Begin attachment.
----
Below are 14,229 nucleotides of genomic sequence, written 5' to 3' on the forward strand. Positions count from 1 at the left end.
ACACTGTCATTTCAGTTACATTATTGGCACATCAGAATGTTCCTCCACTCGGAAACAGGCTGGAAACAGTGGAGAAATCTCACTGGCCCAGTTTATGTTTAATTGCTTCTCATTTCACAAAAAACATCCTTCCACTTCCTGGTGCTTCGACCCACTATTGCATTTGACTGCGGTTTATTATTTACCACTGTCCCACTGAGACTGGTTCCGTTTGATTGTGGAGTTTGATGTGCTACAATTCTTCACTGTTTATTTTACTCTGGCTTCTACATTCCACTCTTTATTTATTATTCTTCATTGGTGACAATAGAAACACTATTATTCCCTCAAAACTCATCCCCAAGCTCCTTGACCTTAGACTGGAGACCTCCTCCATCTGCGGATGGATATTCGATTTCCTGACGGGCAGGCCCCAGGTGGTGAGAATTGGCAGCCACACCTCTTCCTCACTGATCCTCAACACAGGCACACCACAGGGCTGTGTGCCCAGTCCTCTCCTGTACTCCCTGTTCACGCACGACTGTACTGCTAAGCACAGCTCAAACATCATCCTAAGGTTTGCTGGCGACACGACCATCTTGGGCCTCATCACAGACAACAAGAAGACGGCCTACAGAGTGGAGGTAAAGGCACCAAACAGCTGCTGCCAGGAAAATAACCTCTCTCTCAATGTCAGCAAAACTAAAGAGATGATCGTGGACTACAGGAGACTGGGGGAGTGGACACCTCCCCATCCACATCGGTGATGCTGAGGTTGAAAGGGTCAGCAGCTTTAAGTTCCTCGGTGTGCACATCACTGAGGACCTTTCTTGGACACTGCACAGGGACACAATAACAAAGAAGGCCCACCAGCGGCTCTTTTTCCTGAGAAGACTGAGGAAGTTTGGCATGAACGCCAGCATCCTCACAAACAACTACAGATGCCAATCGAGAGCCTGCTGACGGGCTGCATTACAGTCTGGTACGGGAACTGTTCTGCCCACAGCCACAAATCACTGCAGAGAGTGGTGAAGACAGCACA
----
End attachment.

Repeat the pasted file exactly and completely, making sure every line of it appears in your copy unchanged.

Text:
Below are 14,229 nucleotides of genomic sequence, written 5' to 3' on the forward strand. Positions count from 1 at the left end.
ACACTGTCATTTCAGTTACATTATTGGCACATCAGAATGTTCCTCCACTCGGAAACAGGCTGGAAACAGTGGAGAAATCTCACTGGCCCAGTTTATGTTTAATTGCTTCTCATTTCACAAAAAACATCCTTCCACTTCCTGGTGCTTCGACCCACTATTGCATTTGACTGCGGTTTATTATTTACCACTGTCCCACTGAGACTGGTTCCGTTTGATTGTGGAGTTTGATGTGCTACAATTCTTCACTGTTTATTTTACTCTGGCTTCTACATTCCACTCTTTATTTATTATTCTTCATTGGTGACAATAGAAACACTATTATTCCCTCAAAACTCATCCCCAAGCTCCTTGACCTTAGACTGGAGACCTCCTCCATCTGCGGATGGATATTCGATTTCCTGACGGGCAGGCCCCAGGTGGTGAGAATTGGCAGCCACACCTCTTCCTCACTGATCCTCAACACAGGCACACCACAGGGCTGTGTGCCCAGTCCTCTCCTGTACTCCCTGTTCACGCACGACTGTACTGCTAAGCACAGCTCAAACATCATCCTAAGGTTTGCTGGCGACACGACCATCTTGGGCCTCATCACAGACAACAAGAAGACGGCCTACAGAGTGGAGGTAAAGGCACCAAACAGCTGCTGCCAGGAAAATAACCTCTCTCTCAATGTCAGCAAAACTAAAGAGATGATCGTGGACTACAGGAGACTGGGGGAGTGGACACCTCCCCATCCACATCGGTGATGCTGAGGTTGAAAGGGTCAGCAGCTTTAAGTTCCTCGGTGTGCACATCACTGAGGACCTTTCTTGGACACTGCACAGGGACACAATAACAAAGAAGGCCCACCAGCGGCTCTTTTTCCTGAGAAGACTGAGGAAGTTTGGCATGAACGCCAGCATCCTCACAAACAACTACAGATGCCAATCGAGAGCCTGCTGACGGGCTGCATTACAGTCTGGTACGGGAACTGTTCTGCCCACAGCCACAAATCACTGCAGAGAGTGGTGAAGACAGCACA